In the news: Healthy babies born to HIV positive mothers, transparency in c-sections and more

A wrap of the health news over the past week.

Pushing HIV back

The Chhattisgarh government has announced that at least 213 HIV-infected women gave birth to healthy babies in 2016-’17 due to multi-medicine treatment initiated by the state. About 219 HIV positive pregnant women were provided with this treatment and the babies of 213 women were born without HIV infection, state health officials told news agencies.

However, six children were found to have been born with HIV infections and have been started on anti- retroviral therapy – a combination of medicines used to slow the rate at which HIV makes multiplies.
Chhattisgarh health officials said the state has 26,000 HIV positive people and was providing anti-retroviral therapy to 10,289 and is dealing with the current shortage of HIV drugs by breaking tablets for adults into standard doses for children

In related news, the Mumbai AIDS Control Society has begin the process of switching to the “test and treat” protocol of treatment for people with HIV and AIDS as per an order issued by the union health ministry earlier this month. All people with HIV infections will now be given antiretroviral therapy irrespective of their CD4 count – a measure of white blood cells that indicates the extent of infection. The National AIDS Control Organisation earlier recommended antiretroviral therapy only for patients with CD4 counts less than 350 cells per millimeter cube on two occasions three months apart.

The Mumbai AIDS Control Society is now starting the process of locating all the 8,000 people who got themselves tested at various government-run testing centres over the last few years, but have not been but on antiretroviral therapy yet. A spokesperson for the society told the Times of India that it has asked integrated counseling and testing centres for HIV to help them with identifying these patients. There is also a worry that asymptomatic HIV patients will object to being put on the strong antiretroviral medicines and this might be a roadblock in adherence to treatment.

Private hospitals to display C-section data?

The Central Government Health Scheme may soon make it mandatory for private hospitals to display the number of cesarean deliveries conducted by them for these hospitals to get and remain empanelled under the scheme.

A senior CGHS official told PTI that hospitals had been asked to voluntarily display this information, as per the existing memorandum between the two parties. However, as CGHS implements ew rules for empanelment, it is considering making display of c-section information mandatory.

The move comes after repeated entreaties to the government to raise awareness about unnecessary cesarean deliveries and surgical procedures performed on women during childbirth. Women and Child Development Minister Maneka Gandhi has raised the issue with the Health and Family Welfare Ministry and asked it to make it a providing information about c-section numbers mandatory for hospitals under CGHS.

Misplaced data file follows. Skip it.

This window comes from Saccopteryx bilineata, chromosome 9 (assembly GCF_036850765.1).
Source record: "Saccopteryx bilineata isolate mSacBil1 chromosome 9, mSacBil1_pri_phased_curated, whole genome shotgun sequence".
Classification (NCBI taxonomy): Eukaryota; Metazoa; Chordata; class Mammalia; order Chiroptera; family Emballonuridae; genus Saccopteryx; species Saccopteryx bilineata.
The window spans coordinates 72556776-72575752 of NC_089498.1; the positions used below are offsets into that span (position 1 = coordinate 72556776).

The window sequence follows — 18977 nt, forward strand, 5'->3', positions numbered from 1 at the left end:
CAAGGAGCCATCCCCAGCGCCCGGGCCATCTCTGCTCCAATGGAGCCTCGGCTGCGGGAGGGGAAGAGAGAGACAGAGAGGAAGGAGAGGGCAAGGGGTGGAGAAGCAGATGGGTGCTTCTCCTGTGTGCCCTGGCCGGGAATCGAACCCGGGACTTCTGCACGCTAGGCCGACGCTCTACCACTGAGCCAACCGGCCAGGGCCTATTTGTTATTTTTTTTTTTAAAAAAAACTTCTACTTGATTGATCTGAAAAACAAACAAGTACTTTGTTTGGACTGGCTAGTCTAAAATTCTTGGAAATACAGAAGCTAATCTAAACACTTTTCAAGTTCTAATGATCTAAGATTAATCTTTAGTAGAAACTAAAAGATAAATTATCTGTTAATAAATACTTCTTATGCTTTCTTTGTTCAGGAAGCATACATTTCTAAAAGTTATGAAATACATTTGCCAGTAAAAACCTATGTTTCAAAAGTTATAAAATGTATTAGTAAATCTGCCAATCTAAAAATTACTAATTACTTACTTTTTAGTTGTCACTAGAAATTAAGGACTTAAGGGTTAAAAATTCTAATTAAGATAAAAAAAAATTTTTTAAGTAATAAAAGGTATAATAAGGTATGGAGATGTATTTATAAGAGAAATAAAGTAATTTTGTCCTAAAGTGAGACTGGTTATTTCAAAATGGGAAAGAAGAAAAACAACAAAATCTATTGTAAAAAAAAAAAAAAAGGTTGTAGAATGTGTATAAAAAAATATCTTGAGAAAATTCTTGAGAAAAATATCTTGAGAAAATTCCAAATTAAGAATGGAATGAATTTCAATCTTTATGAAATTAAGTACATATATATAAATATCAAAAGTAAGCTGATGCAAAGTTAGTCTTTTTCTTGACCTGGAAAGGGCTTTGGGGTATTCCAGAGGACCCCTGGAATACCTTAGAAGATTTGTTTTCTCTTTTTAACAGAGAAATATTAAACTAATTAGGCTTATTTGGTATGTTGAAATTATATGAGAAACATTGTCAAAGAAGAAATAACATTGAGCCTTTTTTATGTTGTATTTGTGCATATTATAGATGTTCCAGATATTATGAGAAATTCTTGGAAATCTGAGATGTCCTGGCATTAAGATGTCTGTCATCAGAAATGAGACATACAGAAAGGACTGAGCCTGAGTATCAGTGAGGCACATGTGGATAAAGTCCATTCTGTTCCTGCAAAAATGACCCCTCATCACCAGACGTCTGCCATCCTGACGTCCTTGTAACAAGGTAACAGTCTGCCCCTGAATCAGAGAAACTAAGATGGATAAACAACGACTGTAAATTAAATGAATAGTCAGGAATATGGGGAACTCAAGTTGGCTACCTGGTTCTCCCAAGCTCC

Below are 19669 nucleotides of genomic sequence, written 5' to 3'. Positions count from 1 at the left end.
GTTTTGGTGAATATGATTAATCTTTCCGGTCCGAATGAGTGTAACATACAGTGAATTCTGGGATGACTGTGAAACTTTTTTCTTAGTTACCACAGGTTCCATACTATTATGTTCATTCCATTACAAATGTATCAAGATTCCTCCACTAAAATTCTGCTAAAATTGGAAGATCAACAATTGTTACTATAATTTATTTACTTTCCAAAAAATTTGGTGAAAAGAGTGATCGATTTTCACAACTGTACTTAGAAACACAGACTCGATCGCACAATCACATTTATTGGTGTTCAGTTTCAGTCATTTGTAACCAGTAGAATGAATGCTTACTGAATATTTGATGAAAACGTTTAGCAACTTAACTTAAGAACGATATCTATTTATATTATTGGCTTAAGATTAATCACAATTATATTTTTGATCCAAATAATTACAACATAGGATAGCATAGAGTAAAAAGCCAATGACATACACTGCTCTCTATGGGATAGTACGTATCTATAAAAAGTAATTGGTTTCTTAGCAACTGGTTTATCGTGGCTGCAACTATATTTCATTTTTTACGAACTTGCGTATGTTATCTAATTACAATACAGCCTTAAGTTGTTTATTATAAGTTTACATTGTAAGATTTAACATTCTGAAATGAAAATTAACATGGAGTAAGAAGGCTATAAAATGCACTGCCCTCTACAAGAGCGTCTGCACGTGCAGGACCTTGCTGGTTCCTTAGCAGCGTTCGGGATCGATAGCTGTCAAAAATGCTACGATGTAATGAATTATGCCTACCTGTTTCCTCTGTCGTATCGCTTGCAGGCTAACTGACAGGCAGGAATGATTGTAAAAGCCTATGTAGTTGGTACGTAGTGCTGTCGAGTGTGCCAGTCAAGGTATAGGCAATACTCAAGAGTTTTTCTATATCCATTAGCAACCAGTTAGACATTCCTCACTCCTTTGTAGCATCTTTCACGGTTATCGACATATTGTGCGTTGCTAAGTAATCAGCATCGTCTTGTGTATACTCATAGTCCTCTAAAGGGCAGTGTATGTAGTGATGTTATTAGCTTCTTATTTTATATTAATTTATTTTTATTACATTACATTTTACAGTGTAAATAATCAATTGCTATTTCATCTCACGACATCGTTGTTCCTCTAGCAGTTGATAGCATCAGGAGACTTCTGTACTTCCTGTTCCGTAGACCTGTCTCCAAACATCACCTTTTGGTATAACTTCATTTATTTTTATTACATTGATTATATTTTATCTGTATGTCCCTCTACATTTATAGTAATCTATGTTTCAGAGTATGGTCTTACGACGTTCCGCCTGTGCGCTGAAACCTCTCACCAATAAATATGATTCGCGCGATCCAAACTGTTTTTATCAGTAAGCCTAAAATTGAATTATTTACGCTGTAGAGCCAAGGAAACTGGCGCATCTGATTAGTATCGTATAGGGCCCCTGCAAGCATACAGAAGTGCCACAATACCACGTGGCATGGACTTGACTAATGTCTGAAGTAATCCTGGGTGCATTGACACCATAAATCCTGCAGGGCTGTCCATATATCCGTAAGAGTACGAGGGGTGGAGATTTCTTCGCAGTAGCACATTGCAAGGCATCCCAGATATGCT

Illegal sale of cancer drugs

A special court has taken note of highly potent anti-cancer drugs being sold by without licences for distribution or invoices recording the sale. A pharmaceutical dealer, who did not have a licence and from whom such drugs worth over Rs 50 lakh were allegedly recovered, approached the court seeking anticipatory bail, news agencies reported.

The court has rejected the anticipatory bail petition and expressed concern that such unregulated sale of cancer drugs put the lives of citizens at risk and also causes loss to the exchequer.

Under the Drugs and Cosmetics Act, a person selling medicines without a licence can get up to which five years imprisonment and a fine of Rs one lakh or three times the value of the confiscated drugs, whichever is more. The drug inspector had carried out the inspection at the pharmaceuticl dealer’s office informed the court that the value of the seized drugs was more than Rs 50 lakh.

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Relying on the power of habits to solve India’s mammoth sanitation problem

Adopting three simple habits can help maximise the benefits of existing sanitation infrastructure.

India’s sanitation problem is well documented – the country was recently declared as having the highest number of people living without basic sanitation facilities. Sanitation encompasses all conditions relating to public health - especially sewage disposal and access to clean drinking water. Due to associated losses in productivity caused by sickness, increased healthcare costs and increased mortality, India recorded a loss of 5.2% of its GDP to poor sanitation in 2015. As tremendous as the economic losses are, the on-ground, human consequences of poor sanitation are grim - about one in 10 deaths, according to the World Bank.